S. 3714 (112th): CALM Act

Introduced:
Dec 30, 2012 (112th Congress, 2011–2013)
Status:
Died (Referred to Committee)
Sponsor
Joe Manchin III
Senator from West Virginia
Party
Democrat
Text
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Last Updated
Dec 30, 2012
Length
13 pages
 
Status

This bill was introduced on December 30, 2012, in a previous session of Congress, but was not enacted.

Progress
Introduced Dec 30, 2012
Referred to Committee Dec 30, 2012
 
Full Title

A bill to alleviate the fiscal cliff, and for other purposes.

Summary

No summaries available.

Cosponsors
none
Committees

Senate Finance

The committee chair determines whether a bill will move past the committee stage.

 
Primary Source

THOMAS.gov (The Library of Congress)

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Notes

S. stands for Senate bill.

A bill must be passed by both the House and Senate in identical form and then be signed by the president to become law.

The bill’s title was written by its sponsor.

GovTrack’s Bill Summary

We don’t have a summary available yet.

Library of Congress Summary

The summary below was written by the Congressional Research Service, which is a nonpartisan division of the Library of Congress.


12/30/2012--Introduced.
Cliff Alleviation at Last Minute Act or the CALM Act - Amends the Internal Revenue Code to: (1) provide for a phased increase in income and capital gain tax rates beginning in 2013 through 2015, and (2) establish a permanent maximum estate tax rate of 45% and a unified estate and gift tax credit of $3.5 million.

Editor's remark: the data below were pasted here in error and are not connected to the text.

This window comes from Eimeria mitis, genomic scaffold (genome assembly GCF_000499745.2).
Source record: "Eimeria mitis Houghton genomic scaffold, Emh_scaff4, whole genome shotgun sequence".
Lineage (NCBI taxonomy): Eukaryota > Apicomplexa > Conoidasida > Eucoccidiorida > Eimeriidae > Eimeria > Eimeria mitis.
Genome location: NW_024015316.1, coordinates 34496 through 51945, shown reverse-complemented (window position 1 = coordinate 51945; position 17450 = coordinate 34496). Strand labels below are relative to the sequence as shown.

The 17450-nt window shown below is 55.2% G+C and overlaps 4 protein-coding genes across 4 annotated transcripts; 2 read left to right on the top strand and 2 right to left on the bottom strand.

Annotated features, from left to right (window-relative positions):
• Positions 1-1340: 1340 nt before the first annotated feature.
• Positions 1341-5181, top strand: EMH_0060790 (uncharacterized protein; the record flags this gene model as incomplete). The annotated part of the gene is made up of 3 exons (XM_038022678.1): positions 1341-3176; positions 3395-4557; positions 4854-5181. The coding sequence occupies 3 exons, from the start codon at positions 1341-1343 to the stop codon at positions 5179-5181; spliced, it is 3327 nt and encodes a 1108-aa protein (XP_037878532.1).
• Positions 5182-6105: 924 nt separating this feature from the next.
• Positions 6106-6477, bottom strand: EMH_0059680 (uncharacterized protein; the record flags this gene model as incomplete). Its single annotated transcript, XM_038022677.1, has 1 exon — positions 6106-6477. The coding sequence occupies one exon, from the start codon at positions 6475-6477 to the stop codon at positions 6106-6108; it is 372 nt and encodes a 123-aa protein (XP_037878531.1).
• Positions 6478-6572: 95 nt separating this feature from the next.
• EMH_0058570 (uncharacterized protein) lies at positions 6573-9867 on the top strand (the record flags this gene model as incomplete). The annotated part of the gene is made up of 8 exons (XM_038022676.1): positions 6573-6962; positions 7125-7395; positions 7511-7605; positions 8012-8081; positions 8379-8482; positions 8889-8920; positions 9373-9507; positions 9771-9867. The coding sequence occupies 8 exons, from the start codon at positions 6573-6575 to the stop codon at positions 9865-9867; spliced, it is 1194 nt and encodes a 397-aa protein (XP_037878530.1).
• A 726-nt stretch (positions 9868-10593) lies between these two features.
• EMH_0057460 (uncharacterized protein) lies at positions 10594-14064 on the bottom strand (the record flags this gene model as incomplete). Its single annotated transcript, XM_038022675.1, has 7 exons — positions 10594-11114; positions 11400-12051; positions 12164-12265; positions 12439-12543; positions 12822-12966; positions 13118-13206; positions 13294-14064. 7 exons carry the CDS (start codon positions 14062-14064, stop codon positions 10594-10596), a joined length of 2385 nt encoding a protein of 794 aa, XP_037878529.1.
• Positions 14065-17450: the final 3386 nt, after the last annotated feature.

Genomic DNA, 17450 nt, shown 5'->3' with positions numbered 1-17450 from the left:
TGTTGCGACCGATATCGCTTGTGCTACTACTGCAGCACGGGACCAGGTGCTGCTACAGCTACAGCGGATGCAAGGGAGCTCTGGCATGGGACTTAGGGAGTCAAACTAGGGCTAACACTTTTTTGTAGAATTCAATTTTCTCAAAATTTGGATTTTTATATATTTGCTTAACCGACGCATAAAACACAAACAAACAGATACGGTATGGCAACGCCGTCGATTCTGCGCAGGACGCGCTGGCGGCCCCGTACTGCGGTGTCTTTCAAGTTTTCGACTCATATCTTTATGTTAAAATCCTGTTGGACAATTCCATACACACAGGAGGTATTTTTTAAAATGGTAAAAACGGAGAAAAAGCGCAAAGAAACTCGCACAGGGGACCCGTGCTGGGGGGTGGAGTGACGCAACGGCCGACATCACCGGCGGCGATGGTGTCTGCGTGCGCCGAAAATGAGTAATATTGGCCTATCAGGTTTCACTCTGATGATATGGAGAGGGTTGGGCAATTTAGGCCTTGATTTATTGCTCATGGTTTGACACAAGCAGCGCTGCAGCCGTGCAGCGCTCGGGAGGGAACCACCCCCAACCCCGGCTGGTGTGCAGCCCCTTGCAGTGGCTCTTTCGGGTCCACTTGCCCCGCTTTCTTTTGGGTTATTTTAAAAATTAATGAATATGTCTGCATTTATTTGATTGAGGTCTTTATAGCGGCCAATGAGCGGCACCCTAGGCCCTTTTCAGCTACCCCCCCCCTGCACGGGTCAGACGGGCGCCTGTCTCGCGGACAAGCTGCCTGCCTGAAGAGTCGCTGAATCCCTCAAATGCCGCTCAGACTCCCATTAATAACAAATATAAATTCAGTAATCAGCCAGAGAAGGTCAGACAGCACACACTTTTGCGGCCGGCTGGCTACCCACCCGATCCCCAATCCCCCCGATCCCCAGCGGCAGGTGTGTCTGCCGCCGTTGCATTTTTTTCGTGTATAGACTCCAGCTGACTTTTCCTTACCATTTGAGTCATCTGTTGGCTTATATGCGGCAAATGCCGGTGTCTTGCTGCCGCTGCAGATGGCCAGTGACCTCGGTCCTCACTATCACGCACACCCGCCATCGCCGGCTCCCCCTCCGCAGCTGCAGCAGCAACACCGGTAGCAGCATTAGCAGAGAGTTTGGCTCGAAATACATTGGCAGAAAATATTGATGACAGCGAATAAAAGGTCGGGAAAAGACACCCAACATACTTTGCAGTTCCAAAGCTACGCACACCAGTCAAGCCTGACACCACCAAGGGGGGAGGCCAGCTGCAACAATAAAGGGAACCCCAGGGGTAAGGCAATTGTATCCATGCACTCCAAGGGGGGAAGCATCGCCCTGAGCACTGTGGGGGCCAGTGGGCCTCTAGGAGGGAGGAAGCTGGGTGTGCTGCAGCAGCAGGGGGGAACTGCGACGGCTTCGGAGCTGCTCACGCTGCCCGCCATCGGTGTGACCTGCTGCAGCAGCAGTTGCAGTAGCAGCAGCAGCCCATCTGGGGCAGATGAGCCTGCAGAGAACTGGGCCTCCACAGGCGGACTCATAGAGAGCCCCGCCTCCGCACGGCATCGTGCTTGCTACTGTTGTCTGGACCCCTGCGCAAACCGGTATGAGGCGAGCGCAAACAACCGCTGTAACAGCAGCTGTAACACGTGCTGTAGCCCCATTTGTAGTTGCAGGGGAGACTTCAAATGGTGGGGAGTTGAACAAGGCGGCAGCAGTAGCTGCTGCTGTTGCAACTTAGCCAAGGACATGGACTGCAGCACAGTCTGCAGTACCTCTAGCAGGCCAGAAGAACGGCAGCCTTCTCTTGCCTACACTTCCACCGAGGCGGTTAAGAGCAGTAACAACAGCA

Amends the Balanced Budget and Emergency Deficit Control Act of 1985 to authorize the Office of Management and Budget (OMB) to determine which defense and nondefense accounts will be reduced in FY2013-FY2021 to meet deficit reduction requirements and to report to Congress on its recommendations. Sets forth a congressional disapproval procedure for overriding OMB's recommendations.
Amends title XVIII (Medicare) of the Social Security Act to require the Secretary of Health and Human Services to implement reforms under Medicare that result in reduced expenditures equal to $40 billion in each of FY2014-FY2023.
Expresses the sense of the Senate that Congress should address comprehensive tax reform in the 113th Congress.

House Republican Conference Summary

The summary below was written by the House Republican Conference, which is the caucus of Republicans in the House of Representatives.


No summary available.

House Democratic Caucus Summary

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So, yes, we display the House Republican Conference’s summaries when available even if we do not have a Democratic summary available. That’s because we feel it is better to give you as much information as possible, even if we cannot provide every viewpoint.

We’ll be looking for a source of summaries from the other side in the meanwhile.

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